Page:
President Joe Biden decided to embrace his inner authoritarian on Thursday when he announced a series of sweeping measures ostensibly designed to fight the spread of COVID-19 and the Delta variant. After he declared he would use the power of the federal government to compel businesses to require their employees to be vaccinated, Republicans slammed him for the brazen overreach.
But there are other problems with Biden’s plan. For starters, it is undoubtedly going to be challenged in the courts. Indeed, Republican governors have already threatened legal action to prevent the president from imposing these measures. There are several areas where the president’s mandate is vulnerable to legal action.
Additionally, the plan seems to be unworkable. If the administration is unable to adequately enforce the executive order Biden plans to issue, then it won’t actually make a difference.
When it comes to the legalities – or illegalities as the case may be – Republicans will be challenging the constitutionality of Biden’s executive order. The issue that will be litigated is whether the executive branch has the authority to issue such sweeping vaccine orders.
John Fritze penned a piece for USA Today in which he outlined some of the legal hurdles the Biden administration could face. He wrote:
But it is state and local governments that generally have the power to impose those requirements. President Donald Trump faced significant pushback from local officials in both parties when he asserted last year that his authority to control COVID-19 was “total.” Throughout the pandemic the Centers for Disease Control and Prevention and other federal agencies have generally issued guidelines rather than mandates.
Mark Barnes, a lawyer and former associate health commissioner in New York, told USA Today that “the public health power is traditionally reserved to the states under the theory that public health is part of the state police power.” He explained that “there are many who would argue that this is a direct infringement on the public health power states.”
Some have contended that the Supreme Court’s 1905 decision in Jacobson v. Massachusetts would provide a precedent that would allow the federal government to enforce vaccine mandates. Fritze wrote:
Henning Jacobson, a pastor from Cambridge, Mass., refused a smallpox vaccination during an outbreak of the disease in 1905, citing bad reactions he had to shots in the past. He was fined $5 – about $150 today. He sued, claiming that the state’s vaccine mandate violated his 14th Amendment rights. But the Supreme Court turned back his challenge, asserting that “a community has the right to protect itself against an epidemic of disease which threatens the safety of its members.”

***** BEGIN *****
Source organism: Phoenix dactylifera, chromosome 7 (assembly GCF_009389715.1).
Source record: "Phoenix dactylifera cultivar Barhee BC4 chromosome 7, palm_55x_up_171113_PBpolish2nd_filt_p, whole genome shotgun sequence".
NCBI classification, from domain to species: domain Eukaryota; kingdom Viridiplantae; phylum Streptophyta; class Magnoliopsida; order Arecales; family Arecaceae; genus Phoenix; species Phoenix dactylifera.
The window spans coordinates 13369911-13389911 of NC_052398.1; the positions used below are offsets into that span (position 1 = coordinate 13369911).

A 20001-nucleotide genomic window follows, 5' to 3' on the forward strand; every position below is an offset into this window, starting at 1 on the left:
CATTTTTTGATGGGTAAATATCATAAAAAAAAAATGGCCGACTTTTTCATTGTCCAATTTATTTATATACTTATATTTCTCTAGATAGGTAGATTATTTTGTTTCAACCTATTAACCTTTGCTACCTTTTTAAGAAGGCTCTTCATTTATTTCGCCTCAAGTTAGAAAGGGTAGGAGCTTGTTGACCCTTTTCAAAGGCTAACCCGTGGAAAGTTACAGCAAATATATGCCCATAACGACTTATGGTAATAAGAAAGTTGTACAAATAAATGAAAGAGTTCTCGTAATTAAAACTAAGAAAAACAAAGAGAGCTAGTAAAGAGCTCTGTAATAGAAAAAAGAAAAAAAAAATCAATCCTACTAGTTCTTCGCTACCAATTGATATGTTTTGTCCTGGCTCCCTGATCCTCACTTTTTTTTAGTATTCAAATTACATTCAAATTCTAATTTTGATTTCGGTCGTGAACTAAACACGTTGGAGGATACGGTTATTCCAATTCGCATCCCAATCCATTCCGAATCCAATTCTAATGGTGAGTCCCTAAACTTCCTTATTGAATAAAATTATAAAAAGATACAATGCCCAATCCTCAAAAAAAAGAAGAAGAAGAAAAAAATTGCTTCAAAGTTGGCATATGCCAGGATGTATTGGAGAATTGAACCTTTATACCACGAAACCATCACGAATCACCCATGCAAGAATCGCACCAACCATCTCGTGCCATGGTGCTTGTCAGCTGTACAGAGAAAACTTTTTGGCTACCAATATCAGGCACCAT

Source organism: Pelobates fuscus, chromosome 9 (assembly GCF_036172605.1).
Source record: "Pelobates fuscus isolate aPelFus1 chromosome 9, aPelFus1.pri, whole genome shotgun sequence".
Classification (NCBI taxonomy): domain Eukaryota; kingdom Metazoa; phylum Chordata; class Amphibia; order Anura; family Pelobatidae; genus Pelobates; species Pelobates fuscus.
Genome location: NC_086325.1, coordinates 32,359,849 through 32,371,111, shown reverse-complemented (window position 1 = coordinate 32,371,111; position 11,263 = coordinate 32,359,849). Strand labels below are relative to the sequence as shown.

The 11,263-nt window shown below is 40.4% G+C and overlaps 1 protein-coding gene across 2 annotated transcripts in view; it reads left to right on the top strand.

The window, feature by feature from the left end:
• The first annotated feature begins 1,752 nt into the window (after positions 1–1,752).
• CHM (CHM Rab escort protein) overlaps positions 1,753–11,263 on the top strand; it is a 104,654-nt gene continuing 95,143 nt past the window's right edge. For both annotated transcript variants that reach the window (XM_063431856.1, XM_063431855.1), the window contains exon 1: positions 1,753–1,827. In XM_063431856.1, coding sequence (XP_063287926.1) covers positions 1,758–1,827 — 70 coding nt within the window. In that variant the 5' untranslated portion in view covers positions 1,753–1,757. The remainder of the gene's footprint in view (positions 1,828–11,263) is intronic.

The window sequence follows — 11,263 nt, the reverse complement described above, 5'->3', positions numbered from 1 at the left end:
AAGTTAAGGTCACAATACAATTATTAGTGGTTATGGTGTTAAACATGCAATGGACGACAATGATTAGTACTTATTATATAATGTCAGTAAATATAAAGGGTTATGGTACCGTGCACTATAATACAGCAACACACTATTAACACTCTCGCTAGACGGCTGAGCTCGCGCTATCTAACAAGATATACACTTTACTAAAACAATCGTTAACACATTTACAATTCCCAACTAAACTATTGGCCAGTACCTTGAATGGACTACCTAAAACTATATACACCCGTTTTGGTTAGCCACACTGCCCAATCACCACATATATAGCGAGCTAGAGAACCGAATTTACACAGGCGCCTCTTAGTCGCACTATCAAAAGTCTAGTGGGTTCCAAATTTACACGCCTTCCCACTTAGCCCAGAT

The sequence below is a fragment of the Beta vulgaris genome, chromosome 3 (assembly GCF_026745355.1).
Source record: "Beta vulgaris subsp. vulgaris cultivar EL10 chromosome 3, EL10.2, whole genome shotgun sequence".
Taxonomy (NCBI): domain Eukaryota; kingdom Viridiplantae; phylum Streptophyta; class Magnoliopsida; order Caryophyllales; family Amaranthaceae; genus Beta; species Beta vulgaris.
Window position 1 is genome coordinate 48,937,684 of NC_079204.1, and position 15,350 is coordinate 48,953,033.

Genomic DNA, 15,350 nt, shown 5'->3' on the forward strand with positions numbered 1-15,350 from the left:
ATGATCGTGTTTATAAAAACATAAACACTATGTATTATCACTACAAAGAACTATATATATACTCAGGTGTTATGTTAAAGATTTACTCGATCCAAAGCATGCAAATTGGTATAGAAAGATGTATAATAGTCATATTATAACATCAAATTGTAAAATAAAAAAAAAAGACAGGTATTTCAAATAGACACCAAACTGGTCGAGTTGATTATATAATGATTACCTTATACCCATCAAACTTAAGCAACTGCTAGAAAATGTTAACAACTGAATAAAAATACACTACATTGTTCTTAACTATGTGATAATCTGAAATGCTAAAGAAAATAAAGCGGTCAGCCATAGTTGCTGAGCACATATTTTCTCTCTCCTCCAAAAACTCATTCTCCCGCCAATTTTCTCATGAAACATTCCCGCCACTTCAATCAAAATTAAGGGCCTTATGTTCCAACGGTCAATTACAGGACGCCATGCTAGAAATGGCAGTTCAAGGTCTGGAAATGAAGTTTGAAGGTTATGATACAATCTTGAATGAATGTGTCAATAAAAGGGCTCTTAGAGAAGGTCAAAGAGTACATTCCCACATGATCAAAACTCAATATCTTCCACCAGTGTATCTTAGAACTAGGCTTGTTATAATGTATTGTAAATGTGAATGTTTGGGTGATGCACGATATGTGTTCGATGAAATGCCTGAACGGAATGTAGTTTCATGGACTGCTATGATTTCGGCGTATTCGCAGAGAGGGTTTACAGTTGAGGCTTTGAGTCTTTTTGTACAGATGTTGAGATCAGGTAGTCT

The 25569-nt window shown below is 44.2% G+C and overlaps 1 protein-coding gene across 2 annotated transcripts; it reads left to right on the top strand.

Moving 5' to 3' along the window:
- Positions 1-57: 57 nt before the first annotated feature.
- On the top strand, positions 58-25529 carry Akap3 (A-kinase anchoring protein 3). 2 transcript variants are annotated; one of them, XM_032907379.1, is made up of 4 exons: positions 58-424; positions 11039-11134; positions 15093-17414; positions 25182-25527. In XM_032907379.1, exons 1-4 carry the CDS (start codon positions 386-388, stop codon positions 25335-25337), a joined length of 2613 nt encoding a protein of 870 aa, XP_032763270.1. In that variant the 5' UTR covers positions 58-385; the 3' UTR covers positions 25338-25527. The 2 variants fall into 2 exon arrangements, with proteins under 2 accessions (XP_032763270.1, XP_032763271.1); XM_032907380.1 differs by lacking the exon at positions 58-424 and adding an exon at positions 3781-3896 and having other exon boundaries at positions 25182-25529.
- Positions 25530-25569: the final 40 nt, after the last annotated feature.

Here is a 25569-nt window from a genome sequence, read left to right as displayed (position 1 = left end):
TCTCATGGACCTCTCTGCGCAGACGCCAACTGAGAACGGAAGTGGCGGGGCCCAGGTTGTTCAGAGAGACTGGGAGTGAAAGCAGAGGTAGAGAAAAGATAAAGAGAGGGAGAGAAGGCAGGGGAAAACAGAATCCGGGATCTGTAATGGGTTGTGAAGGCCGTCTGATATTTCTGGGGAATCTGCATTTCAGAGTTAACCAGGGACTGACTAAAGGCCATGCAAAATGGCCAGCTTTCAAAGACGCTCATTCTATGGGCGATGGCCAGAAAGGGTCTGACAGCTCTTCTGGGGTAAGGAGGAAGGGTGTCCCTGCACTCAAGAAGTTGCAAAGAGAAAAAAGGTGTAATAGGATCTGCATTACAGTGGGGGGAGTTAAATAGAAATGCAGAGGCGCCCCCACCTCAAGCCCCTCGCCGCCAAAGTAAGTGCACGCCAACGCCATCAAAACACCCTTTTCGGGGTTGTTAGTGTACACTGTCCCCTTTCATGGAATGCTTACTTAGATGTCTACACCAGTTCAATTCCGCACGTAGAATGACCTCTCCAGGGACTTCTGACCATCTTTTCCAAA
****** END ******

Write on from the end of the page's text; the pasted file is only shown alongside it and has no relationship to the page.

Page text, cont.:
However, this ruling applies only to states enacting mandatory vaccination measures, not the federal government. In light of this, it is not likely this defense will be effective.
Biden’s measure would also be tricky to put into action. ABC News 5 pointed out that the rule – which would impact up to 100 million Americans – would be enforced by the Occupational Safety and Health Administration (OSHA). Sharona Hoffman, a professor of law and bioethics at Case Western Reserve University, told ABC that “it’s going to be difficult to enforce because we’re now reaching employers all over the country.”
She pointed out that “there is no centralized system right now for employers to report that [they] have 100% of their employees vaccinated,” and asked:
“If you don’t have an easy way to report that, how are you going to catch people that are not complying? What are you going to do about it?”
In the past, OSHA has not been tasked with an effort as comprehensive as what President Biden is proposing. To put it simply, they are not equipped to enforce his authoritarian rules.
Michael Goldberg, an associate professor of design and innovation at Case Western Reserve University’s Weatherhead School of Management, told USA Today that Biden’s measure could have a deleterious impact on the labor market. He said:
“Recently, I was talking to a friend who owns a manufacturing firm where 50% of his staff is vaccinated. He doesn’t have a vaccine mandate because he is worried about people leaving. It is so hard to retain talent.”
Goldberg also argued that the order would “add additional strain to the system.”
President Biden’s proposed vaccine mandate will likely not stand up to legal scrutiny, and putting it into action might be untenable. So why is he doing it in the first place?
It could be that he believes he will succeed despite the unconstitutionality of his measure. Perhaps he believes the legal challenges will fail. When questioned about Republicans threatening to file a lawsuit, Biden responded by saying they can “have at it.”
It is apparent that this president cares nothing for the Constitution, so he would have no problem using the government to force Americans to take the jab. The tone he used during his remarks on Thursday showed a thinly-veiled contempt for those refusing to get inoculated. It is very much possible that the president does not think he will lose this battle.
On the other hand, it is equally possible that Biden is only doing this to appease the hard-left wing of the Democratic Party. Perhaps he wishes to throw a bone to the socialist types, who never saw a display of authoritarianism they didn’t like. In this way, he can claim that he is trying to combat the Delta variant, so he doesn’t look like a total failure. If his effort does not succeed, he can simply blame those evil Bud-light-drinking MAGA people.
Either way, it is clear that the battle over mandatory vaccines and masks has not yet been settled. The next stop will be the courts. The final stop will likely be the Supreme Court.